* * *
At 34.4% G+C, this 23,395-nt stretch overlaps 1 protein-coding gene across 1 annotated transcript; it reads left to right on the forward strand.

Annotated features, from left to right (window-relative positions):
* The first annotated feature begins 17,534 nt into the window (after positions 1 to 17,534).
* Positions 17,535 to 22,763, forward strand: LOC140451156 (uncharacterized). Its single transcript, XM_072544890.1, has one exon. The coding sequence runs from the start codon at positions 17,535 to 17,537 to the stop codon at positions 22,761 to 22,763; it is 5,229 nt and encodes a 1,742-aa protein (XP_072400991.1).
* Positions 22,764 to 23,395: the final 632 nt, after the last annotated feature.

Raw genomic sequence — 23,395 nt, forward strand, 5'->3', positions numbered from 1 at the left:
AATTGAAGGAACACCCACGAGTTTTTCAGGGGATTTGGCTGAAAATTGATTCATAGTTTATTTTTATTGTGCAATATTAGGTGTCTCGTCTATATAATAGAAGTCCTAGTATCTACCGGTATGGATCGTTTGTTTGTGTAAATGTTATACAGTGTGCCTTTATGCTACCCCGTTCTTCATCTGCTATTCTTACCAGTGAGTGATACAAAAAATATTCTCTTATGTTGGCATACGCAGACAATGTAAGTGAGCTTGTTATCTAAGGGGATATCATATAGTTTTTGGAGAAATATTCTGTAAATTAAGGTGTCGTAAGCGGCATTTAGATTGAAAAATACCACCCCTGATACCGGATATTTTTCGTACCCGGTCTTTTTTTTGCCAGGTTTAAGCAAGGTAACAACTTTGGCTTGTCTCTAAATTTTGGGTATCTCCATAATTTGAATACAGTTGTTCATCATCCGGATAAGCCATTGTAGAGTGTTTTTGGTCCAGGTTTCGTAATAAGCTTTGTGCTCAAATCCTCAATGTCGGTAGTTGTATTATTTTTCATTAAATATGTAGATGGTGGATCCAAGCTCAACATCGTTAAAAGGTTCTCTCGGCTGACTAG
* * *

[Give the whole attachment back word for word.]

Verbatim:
At 34.4% G+C, this 23,395-nt stretch overlaps 1 protein-coding gene across 1 annotated transcript; it reads left to right on the forward strand.

Annotated features, from left to right (window-relative positions):
* The first annotated feature begins 17,534 nt into the window (after positions 1 to 17,534).
* Positions 17,535 to 22,763, forward strand: LOC140451156 (uncharacterized). Its single transcript, XM_072544890.1, has one exon. The coding sequence runs from the start codon at positions 17,535 to 17,537 to the stop codon at positions 22,761 to 22,763; it is 5,229 nt and encodes a 1,742-aa protein (XP_072400991.1).
* Positions 22,764 to 23,395: the final 632 nt, after the last annotated feature.

Raw genomic sequence — 23,395 nt, forward strand, 5'->3', positions numbered from 1 at the left:
AATTGAAGGAACACCCACGAGTTTTTCAGGGGATTTGGCTGAAAATTGATTCATAGTTTATTTTTATTGTGCAATATTAGGTGTCTCGTCTATATAATAGAAGTCCTAGTATCTACCGGTATGGATCGTTTGTTTGTGTAAATGTTATACAGTGTGCCTTTATGCTACCCCGTTCTTCATCTGCTATTCTTACCAGTGAGTGATACAAAAAATATTCTCTTATGTTGGCATACGCAGACAATGTAAGTGAGCTTGTTATCTAAGGGGATATCATATAGTTTTTGGAGAAATATTCTGTAAATTAAGGTGTCGTAAGCGGCATTTAGATTGAAAAATACCACCCCTGATACCGGATATTTTTCGTACCCGGTCTTTTTTTTGCCAGGTTTAAGCAAGGTAACAACTTTGGCTTGTCTCTAAATTTTGGGTATCTCCATAATTTGAATACAGTTGTTCATCATCCGGATAAGCCATTGTAGAGTGTTTTTGGTCCAGGTTTCGTAATAAGCTTTGTGCTCAAATCCTCAATGTCGGTAGTTGTATTATTTTTCATTAAATATGTAGATGGTGGATCCAAGCTCAACATCGTTAAAAGGTTCTCTCGGCTGACTAG